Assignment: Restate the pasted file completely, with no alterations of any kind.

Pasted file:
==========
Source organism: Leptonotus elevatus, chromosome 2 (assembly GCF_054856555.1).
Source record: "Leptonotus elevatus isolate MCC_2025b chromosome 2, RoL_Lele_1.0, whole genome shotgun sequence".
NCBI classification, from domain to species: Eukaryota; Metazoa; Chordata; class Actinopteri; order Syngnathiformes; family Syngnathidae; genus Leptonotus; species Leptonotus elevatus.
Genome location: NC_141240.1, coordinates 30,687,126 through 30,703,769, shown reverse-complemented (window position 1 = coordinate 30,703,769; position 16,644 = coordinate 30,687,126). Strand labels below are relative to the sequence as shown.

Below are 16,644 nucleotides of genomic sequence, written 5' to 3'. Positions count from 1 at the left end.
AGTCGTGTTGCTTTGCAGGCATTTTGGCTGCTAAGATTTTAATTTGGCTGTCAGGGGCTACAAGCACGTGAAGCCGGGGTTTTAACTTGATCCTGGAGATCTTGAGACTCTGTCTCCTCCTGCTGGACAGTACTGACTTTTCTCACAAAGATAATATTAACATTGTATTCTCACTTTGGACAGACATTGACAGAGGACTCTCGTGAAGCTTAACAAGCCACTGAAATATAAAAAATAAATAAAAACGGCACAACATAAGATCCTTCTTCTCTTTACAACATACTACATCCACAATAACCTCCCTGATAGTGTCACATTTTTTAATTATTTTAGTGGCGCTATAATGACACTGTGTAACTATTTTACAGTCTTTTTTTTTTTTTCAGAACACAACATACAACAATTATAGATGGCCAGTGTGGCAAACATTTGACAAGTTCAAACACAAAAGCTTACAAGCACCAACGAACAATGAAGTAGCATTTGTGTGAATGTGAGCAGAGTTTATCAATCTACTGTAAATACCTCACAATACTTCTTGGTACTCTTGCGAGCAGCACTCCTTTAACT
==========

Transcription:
Source organism: Leptonotus elevatus, chromosome 2 (assembly GCF_054856555.1).
Source record: "Leptonotus elevatus isolate MCC_2025b chromosome 2, RoL_Lele_1.0, whole genome shotgun sequence".
NCBI classification, from domain to species: Eukaryota; Metazoa; Chordata; class Actinopteri; order Syngnathiformes; family Syngnathidae; genus Leptonotus; species Leptonotus elevatus.
Genome location: NC_141240.1, coordinates 30,687,126 through 30,703,769, shown reverse-complemented (window position 1 = coordinate 30,703,769; position 16,644 = coordinate 30,687,126). Strand labels below are relative to the sequence as shown.

Below are 16,644 nucleotides of genomic sequence, written 5' to 3'. Positions count from 1 at the left end.
AGTCGTGTTGCTTTGCAGGCATTTTGGCTGCTAAGATTTTAATTTGGCTGTCAGGGGCTACAAGCACGTGAAGCCGGGGTTTTAACTTGATCCTGGAGATCTTGAGACTCTGTCTCCTCCTGCTGGACAGTACTGACTTTTCTCACAAAGATAATATTAACATTGTATTCTCACTTTGGACAGACATTGACAGAGGACTCTCGTGAAGCTTAACAAGCCACTGAAATATAAAAAATAAATAAAAACGGCACAACATAAGATCCTTCTTCTCTTTACAACATACTACATCCACAATAACCTCCCTGATAGTGTCACATTTTTTAATTATTTTAGTGGCGCTATAATGACACTGTGTAACTATTTTACAGTCTTTTTTTTTTTTTCAGAACACAACATACAACAATTATAGATGGCCAGTGTGGCAAACATTTGACAAGTTCAAACACAAAAGCTTACAAGCACCAACGAACAATGAAGTAGCATTTGTGTGAATGTGAGCAGAGTTTATCAATCTACTGTAAATACCTCACAATACTTCTTGGTACTCTTGCGAGCAGCACTCCTTTAACT